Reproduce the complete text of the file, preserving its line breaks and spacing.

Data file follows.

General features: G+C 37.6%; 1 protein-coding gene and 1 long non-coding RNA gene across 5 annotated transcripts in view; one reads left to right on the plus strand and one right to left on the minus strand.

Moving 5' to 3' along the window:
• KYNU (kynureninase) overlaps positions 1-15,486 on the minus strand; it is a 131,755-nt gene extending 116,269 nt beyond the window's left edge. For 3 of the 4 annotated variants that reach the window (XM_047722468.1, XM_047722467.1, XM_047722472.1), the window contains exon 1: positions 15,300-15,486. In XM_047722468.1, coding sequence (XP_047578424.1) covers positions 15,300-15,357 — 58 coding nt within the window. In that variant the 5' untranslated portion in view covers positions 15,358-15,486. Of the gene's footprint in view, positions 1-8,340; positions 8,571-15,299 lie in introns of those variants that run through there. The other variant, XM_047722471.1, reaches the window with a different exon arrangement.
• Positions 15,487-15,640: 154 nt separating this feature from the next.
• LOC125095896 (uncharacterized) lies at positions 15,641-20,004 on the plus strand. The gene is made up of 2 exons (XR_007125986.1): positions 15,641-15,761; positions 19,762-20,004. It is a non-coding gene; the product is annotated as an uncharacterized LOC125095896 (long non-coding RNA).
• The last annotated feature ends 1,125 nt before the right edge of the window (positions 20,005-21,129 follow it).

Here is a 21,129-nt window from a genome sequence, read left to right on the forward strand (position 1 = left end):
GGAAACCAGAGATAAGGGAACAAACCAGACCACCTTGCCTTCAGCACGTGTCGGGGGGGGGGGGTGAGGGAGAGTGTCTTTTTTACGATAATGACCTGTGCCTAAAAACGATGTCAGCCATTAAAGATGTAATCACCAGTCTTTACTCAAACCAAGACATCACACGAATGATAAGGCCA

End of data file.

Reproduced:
General features: G+C 37.6%; 1 protein-coding gene and 1 long non-coding RNA gene across 5 annotated transcripts in view; one reads left to right on the plus strand and one right to left on the minus strand.

Moving 5' to 3' along the window:
• KYNU (kynureninase) overlaps positions 1-15,486 on the minus strand; it is a 131,755-nt gene extending 116,269 nt beyond the window's left edge. For 3 of the 4 annotated variants that reach the window (XM_047722468.1, XM_047722467.1, XM_047722472.1), the window contains exon 1: positions 15,300-15,486. In XM_047722468.1, coding sequence (XP_047578424.1) covers positions 15,300-15,357 — 58 coding nt within the window. In that variant the 5' untranslated portion in view covers positions 15,358-15,486. Of the gene's footprint in view, positions 1-8,340; positions 8,571-15,299 lie in introns of those variants that run through there. The other variant, XM_047722471.1, reaches the window with a different exon arrangement.
• Positions 15,487-15,640: 154 nt separating this feature from the next.
• LOC125095896 (uncharacterized) lies at positions 15,641-20,004 on the plus strand. The gene is made up of 2 exons (XR_007125986.1): positions 15,641-15,761; positions 19,762-20,004. It is a non-coding gene; the product is annotated as an uncharacterized LOC125095896 (long non-coding RNA).
• The last annotated feature ends 1,125 nt before the right edge of the window (positions 20,005-21,129 follow it).

Here is a 21,129-nt window from a genome sequence, read left to right on the forward strand (position 1 = left end):
GGAAACCAGAGATAAGGGAACAAACCAGACCACCTTGCCTTCAGCACGTGTCGGGGGGGGGGGGTGAGGGAGAGTGTCTTTTTTACGATAATGACCTGTGCCTAAAAACGATGTCAGCCATTAAAGATGTAATCACCAGTCTTTACTCAAACCAAGACATCACACGAATGATAAGGCCA